Wednesday, 12 January 2011
Gig Review - Pulled Apart By Horses @ Newcastle Cluny, 11/01/11
Newcastle has waited a long time for an appearance from Leeds four-piece Pulled Apart By Horses. With a show in November cancelled on the day (apparently lead singer Tom was coughing up blood - how metal of him), this was their chance to make up for lost time. Preceeding the band were Young Legionnaire, featuring ex-members from the likes of yourcodenameis:milo and Bloc Party. Sounding like Vertigo Of Bliss-era Biffy Clyro fronted by the bastard offspring of Brian Molko and The Mars Volta's Cedric Bixler-Zavala, their set was pretty impressive, chock full with interesting time signatures and loud riffs tied together by incredibly tight drumming. With a debut album out in March, Young Legionnaire are definitely one to watch.
However, any band having to open for Pulled Apart By Horses is placed in a difficult position. No matter how great you play, and Young Legionnaire really were great, the jaw-dropping (ultimate) power of Pulled Apart By Horses' live show is such that, come the gig's close, the punters aren't likely to be talking about the support act when they leave. Opening with the frenetic, and fantastically titled, 'E=MC Hammer', the atmosphere is raucous from the get go. Droves of fans flood to the front of The Cluny's main room, bodies flailing, limbs in the air. By the time 'Back to the Fuck Yeah' starts, even those towards the back of the crowd are at least tapping their toes and nodding their heads - at a Pulled Apart By Horses gig, movement is mandatory. Slap bang in the middle of exam and essay period, it seems there is no greater release than flinging oneself into the centre of a writhing mass of bodies, bellowing "YEAAAAAAH! YEAAAAAH!"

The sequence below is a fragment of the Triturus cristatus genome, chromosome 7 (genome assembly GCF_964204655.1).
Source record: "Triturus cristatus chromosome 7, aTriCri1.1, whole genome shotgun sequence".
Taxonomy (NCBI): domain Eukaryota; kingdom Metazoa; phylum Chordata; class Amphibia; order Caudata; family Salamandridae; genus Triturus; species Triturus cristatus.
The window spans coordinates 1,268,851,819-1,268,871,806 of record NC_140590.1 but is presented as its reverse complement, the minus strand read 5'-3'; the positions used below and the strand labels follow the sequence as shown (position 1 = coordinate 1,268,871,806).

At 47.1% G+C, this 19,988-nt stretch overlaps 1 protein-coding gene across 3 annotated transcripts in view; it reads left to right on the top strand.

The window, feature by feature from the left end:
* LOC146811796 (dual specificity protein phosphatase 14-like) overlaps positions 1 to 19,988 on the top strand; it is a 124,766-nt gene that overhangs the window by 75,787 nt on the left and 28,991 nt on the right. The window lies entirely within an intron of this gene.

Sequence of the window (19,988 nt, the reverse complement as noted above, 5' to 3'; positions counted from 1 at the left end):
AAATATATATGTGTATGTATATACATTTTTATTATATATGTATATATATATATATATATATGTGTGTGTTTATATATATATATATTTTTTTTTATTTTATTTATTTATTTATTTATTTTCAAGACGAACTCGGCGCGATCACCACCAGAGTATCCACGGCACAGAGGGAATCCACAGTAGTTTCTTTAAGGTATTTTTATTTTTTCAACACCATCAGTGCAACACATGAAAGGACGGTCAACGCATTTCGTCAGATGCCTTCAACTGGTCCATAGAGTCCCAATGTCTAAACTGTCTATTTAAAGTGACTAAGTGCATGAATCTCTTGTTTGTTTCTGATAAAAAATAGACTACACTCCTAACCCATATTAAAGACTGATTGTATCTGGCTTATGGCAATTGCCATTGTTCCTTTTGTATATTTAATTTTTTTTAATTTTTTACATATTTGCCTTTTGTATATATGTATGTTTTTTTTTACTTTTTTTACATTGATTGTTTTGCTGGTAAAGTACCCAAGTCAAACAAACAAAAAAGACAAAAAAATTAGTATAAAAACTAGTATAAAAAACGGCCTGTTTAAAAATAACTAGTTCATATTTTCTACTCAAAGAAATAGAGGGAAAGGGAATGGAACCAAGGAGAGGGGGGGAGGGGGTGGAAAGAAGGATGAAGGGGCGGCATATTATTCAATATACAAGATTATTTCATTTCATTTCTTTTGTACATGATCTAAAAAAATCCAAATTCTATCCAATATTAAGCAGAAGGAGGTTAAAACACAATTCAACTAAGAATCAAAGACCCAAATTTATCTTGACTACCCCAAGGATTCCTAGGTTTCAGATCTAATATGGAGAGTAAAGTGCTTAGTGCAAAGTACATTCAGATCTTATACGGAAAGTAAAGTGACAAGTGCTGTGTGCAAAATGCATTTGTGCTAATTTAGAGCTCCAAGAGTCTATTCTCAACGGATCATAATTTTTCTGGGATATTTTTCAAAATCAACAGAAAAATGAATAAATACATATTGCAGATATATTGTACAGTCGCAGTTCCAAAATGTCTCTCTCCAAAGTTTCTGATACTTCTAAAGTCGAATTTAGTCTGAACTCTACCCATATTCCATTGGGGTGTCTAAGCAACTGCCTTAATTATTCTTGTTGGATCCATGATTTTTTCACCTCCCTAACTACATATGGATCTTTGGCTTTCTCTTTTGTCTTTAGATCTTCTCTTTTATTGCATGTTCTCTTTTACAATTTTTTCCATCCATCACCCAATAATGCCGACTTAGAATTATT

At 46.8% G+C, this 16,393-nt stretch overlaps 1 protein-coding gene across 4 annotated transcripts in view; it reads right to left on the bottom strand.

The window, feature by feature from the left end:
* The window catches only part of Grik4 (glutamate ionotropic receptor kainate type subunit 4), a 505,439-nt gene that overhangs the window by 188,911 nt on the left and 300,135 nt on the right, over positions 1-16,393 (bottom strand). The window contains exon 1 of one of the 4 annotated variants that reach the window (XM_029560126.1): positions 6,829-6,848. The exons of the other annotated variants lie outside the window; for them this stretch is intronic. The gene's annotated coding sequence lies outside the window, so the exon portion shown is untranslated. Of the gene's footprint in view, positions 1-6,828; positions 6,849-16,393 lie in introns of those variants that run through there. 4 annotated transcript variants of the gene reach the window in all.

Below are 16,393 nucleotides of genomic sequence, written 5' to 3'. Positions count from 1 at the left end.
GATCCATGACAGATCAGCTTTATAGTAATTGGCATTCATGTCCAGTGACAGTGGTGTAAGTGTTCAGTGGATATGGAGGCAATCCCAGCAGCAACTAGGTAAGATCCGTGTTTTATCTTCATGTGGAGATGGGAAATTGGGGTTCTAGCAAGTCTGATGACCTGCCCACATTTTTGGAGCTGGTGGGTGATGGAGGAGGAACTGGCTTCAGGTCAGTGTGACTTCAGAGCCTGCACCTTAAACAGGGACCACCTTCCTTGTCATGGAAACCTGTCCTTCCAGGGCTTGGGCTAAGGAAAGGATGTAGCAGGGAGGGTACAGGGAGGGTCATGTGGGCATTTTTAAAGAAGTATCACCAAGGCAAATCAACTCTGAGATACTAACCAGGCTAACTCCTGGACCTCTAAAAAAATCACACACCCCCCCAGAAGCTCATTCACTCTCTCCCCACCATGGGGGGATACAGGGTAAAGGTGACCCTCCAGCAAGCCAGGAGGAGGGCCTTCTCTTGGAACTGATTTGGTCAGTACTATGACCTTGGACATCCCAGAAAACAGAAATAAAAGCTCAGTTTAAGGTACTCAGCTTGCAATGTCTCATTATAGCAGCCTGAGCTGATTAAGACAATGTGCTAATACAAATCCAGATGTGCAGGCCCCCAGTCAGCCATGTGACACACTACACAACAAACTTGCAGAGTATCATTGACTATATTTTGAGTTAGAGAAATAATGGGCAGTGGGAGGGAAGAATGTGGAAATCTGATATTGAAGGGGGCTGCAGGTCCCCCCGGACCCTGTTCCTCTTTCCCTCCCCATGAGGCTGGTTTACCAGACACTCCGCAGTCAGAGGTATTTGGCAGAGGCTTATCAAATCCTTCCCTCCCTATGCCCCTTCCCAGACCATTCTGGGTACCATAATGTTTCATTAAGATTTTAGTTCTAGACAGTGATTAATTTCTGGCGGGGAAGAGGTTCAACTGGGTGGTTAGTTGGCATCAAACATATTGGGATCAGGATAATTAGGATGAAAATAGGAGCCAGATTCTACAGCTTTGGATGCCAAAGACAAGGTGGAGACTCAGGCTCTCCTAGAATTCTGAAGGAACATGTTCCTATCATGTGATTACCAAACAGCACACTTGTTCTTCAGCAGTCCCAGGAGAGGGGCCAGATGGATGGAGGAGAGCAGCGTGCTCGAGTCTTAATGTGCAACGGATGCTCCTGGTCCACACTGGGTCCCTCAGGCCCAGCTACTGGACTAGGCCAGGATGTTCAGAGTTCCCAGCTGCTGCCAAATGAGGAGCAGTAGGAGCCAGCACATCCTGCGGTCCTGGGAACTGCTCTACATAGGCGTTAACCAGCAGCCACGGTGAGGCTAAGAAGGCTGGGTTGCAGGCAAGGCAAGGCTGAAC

Now with a debut album under their belts, last year's frankly awesome self-titled release, the band have an extremely strong setlist, positively brimming with explosive riffs and tongue-in-cheek lyrics that could bring a smile to even the stoniest faces. Newer tracks 'Yeah Buddy', 'Get Off My Ghost Train' and 'Moonlit Talons' all make appearances that fit in extremely well alongside old favourites 'The Crapsons' and 'Meat Balloon'. The pace, the audience's energy, the band's intensity; none of it wavers for a second. For those that have seen the band live before, the stage staples remain - James climbing anything he can get a hold of, Tom diving into the crowd, Lee remaining silent but effortlessly precise behind his kit. That it still feels fresh and exhilarating is testament to Pulled Apart By Horses' skill both as musicians and manic entertainers.
As the set draws to a close, the big guns come out; 'High Five, Swan Dive, Nose Dive' and 'I Punched A Lion In The Throat' still pack a huge punch, with scorching licks and amazing lyrics in abundance (try I'll make you dance with my balls on fire!, or Ultimate power! Maximum life!). The crowd explodes, the sweaty mob at the front increasing in numbers and stamina in the stand-out highlight of the evening. The final song, the album's epic closer 'Den Horn', with its crushingly monstrous riff, feels like a victory lap as the audience slows down slightly to take in the last devastating blast of sound before it's time for Pulled Apart By Horses to leave.
Overall, an invigorating, intoxicating shot of adrenaline. It's become a cliche to say so, but the point has truly become unavoidable - Pulled Apart By Horses surely must be one of the UK's best live bands. Don't believe me? You'll just have to see for yourself.
Pulled Apart By Horses' debut album is out now - buy it here on Amazon, and listen here on Spotify. I implore you.